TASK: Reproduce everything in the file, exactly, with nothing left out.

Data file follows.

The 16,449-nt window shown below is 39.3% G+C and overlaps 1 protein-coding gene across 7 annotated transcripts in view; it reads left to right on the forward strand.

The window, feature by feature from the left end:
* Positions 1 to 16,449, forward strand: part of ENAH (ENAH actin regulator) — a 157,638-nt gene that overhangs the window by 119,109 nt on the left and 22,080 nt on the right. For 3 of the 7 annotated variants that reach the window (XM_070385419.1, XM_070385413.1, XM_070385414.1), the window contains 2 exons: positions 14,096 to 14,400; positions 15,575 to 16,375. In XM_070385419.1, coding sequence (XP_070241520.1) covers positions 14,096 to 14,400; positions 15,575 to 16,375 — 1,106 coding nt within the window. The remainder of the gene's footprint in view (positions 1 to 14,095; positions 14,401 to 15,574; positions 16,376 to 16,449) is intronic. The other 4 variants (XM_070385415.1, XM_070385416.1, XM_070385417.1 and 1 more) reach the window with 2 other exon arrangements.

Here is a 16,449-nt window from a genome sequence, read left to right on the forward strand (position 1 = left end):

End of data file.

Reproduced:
The 16,449-nt window shown below is 39.3% G+C and overlaps 1 protein-coding gene across 7 annotated transcripts in view; it reads left to right on the forward strand.

The window, feature by feature from the left end:
* Positions 1 to 16,449, forward strand: part of ENAH (ENAH actin regulator) — a 157,638-nt gene that overhangs the window by 119,109 nt on the left and 22,080 nt on the right. For 3 of the 7 annotated variants that reach the window (XM_070385419.1, XM_070385413.1, XM_070385414.1), the window contains 2 exons: positions 14,096 to 14,400; positions 15,575 to 16,375. In XM_070385419.1, coding sequence (XP_070241520.1) covers positions 14,096 to 14,400; positions 15,575 to 16,375 — 1,106 coding nt within the window. The remainder of the gene's footprint in view (positions 1 to 14,095; positions 14,401 to 15,574; positions 16,376 to 16,449) is intronic. The other 4 variants (XM_070385415.1, XM_070385416.1, XM_070385417.1 and 1 more) reach the window with 2 other exon arrangements.

Here is a 16,449-nt window from a genome sequence, read left to right on the forward strand (position 1 = left end):